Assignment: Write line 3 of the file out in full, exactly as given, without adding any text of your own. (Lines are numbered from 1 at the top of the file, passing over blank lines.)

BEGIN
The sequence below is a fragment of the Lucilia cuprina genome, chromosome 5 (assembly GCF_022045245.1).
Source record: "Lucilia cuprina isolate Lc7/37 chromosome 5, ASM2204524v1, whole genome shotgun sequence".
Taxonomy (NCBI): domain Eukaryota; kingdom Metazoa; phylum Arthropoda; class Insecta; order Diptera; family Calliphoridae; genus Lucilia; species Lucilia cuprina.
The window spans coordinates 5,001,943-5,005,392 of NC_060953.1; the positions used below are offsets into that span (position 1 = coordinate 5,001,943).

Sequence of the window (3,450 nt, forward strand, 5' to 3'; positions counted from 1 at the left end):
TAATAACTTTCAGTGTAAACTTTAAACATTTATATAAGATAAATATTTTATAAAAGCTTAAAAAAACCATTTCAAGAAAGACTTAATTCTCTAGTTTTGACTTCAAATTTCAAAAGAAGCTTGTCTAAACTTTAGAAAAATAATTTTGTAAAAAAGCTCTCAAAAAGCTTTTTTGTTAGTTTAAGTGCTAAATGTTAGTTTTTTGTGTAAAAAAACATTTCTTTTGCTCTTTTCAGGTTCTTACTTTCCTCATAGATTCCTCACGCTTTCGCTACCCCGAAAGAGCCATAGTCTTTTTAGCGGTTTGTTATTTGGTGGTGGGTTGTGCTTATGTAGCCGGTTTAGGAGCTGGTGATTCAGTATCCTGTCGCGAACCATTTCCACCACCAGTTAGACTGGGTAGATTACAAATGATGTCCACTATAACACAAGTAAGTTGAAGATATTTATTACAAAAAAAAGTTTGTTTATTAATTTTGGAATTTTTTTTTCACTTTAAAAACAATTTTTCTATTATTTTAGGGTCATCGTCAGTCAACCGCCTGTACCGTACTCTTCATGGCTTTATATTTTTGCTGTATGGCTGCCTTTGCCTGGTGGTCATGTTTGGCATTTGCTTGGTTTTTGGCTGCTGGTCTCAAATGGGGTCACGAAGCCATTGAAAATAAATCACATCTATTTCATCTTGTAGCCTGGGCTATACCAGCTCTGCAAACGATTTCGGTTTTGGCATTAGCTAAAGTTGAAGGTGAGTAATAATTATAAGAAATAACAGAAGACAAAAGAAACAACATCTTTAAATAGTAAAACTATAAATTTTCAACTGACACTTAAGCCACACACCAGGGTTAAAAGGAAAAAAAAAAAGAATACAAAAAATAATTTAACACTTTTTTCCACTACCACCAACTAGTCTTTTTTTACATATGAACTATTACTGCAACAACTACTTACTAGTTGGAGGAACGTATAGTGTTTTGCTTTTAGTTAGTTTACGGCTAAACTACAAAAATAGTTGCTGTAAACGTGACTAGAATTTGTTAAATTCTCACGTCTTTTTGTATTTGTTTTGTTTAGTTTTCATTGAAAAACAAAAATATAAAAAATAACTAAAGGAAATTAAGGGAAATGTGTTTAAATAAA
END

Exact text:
Taxonomy (NCBI): domain Eukaryota; kingdom Metazoa; phylum Arthropoda; class Insecta; order Diptera; family Calliphoridae; genus Lucilia; species Lucilia cuprina.